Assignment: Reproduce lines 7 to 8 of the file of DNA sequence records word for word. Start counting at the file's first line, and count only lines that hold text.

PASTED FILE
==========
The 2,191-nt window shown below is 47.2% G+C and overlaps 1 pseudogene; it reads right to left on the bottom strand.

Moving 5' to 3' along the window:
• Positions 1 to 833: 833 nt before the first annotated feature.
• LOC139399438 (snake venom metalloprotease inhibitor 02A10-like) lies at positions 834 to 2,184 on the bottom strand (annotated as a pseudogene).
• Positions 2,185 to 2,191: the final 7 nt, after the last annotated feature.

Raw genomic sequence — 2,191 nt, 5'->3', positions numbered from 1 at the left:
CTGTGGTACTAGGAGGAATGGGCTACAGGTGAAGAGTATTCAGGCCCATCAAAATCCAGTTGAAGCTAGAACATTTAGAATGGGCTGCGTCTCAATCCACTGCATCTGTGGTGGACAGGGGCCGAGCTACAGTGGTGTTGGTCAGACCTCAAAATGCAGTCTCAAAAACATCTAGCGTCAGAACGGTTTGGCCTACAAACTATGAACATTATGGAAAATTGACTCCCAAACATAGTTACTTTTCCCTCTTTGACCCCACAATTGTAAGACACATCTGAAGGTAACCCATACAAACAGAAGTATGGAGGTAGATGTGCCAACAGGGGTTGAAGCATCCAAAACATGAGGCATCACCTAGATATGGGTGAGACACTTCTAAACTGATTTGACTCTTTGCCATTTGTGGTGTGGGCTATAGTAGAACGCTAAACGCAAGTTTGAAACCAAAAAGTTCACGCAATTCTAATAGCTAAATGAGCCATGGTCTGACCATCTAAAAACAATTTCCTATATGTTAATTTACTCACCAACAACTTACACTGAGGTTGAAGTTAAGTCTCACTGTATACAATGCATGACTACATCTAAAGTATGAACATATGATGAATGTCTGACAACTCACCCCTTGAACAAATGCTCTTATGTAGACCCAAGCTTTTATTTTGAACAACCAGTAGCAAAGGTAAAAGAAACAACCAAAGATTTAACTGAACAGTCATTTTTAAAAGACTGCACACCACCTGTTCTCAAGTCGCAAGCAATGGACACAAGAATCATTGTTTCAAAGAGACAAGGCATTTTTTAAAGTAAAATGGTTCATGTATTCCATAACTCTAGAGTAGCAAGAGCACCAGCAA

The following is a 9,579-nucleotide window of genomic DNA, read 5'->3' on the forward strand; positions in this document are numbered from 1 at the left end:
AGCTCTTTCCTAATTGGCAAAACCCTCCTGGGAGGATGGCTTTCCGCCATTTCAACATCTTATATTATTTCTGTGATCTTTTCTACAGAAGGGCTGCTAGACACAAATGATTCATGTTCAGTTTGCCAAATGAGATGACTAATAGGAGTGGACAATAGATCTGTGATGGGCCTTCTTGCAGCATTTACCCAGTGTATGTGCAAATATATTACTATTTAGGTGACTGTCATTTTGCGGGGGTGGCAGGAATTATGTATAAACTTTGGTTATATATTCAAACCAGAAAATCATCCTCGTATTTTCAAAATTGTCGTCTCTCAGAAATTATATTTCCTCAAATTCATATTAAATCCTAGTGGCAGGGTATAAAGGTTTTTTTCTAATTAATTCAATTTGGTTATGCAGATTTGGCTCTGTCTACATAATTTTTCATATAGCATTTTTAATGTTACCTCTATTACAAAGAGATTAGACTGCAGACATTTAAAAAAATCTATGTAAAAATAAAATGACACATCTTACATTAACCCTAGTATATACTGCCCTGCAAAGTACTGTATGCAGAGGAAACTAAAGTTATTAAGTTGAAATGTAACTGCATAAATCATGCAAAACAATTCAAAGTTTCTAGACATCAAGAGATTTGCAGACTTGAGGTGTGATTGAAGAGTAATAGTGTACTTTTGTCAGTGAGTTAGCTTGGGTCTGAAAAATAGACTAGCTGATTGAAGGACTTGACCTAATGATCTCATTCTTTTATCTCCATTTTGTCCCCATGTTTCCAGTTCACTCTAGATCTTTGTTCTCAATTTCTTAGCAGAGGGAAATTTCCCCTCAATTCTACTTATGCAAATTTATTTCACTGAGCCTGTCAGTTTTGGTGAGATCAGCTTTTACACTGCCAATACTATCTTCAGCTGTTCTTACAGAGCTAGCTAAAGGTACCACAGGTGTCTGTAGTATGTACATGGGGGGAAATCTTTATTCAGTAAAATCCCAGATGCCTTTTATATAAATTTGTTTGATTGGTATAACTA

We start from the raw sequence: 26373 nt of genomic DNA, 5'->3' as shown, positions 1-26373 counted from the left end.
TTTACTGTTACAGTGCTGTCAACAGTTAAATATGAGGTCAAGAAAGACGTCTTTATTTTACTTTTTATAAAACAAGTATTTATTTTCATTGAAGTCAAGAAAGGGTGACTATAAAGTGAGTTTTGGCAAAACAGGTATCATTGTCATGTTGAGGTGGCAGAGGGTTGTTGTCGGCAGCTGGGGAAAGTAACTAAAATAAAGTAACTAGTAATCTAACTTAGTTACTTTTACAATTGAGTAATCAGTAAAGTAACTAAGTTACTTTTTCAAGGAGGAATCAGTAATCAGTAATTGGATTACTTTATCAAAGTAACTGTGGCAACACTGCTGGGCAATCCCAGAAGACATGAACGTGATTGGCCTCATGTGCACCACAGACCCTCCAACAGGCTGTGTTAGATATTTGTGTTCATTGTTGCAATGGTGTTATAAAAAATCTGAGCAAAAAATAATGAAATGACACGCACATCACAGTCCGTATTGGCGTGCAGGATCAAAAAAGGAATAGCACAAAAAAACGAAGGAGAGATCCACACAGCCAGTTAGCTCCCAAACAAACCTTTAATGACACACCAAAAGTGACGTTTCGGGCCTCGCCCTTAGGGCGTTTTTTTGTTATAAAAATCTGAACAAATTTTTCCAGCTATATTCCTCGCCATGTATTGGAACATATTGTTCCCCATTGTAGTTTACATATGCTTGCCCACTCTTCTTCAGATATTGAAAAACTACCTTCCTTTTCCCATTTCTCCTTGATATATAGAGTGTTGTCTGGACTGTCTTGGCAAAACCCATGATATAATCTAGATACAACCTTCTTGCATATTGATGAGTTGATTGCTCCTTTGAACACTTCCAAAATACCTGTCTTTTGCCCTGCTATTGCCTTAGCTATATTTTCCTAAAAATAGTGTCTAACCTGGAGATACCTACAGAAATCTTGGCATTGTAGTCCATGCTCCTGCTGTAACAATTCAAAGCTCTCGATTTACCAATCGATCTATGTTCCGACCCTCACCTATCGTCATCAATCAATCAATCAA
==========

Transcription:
CTGTGGTACTAGGAGGAATGGGCTACAGGTGAAGAGTATTCAGGCCCATCAAAATCCAGTTGAAGCTAGAACATTTAGAATGGGCTGCGTCTCAATCCACTGCATCTGTGGTGGACAGGGGCCGAGCTACAGTGGTGTTGGTCAGACCTCAAAATGCAGTCTCAAAAACATCTAGCGTCAGAACGGTTTGGCCTACAAACTATGAACATTATGGAAAATTGACTCCCAAACATAGTTACTTTTCCCTCTTTGACCCCACAATTGTAAGACACATCTGAAGGTAACCCATACAAACAGAAGTATGGAGGTAGATGTGCCAACAGGGGTTGAAGCATCCAAAACATGAGGCATCACCTAGATATGGGTGAGACACTTCTAAACTGATTTGACTCTTTGCCATTTGTGGTGTGGGCTATAGTAGAACGCTAAACGCAAGTTTGAAACCAAAAAGTTCACGCAATTCTAATAGCTAAATGAGCCATGGTCTGACCATCTAAAAACAATTTCCTATATGTTAATTTACTCACCAACAACTTACACTGAGGTTGAAGTTAAGTCTCACTGTATACAATGCATGACTACATCTAAAGTATGAACATATGATGAATGTCTGACAACTCACCCCTTGAACAAATGCTCTTATGTAGACCCAAGCTTTTATTTTGAACAACCAGTAGCAAAGGTAAAAGAAACAACCAAAGATTTAACTGAACAGTCATTTTTAAAAGACTGCACACCACCTGTTCTCAAGTCGCAAGCAATGGACACAAGAATCATTGTTTCAAAGAGACAAGGCATTTTTTAAAGTAAAATGGTTCATGTATTCCATAACTCTAGAGTAGCAAGAGCACCAGCAA

The following is a 9,579-nucleotide window of genomic DNA, read 5'->3' on the forward strand; positions in this document are numbered from 1 at the left end: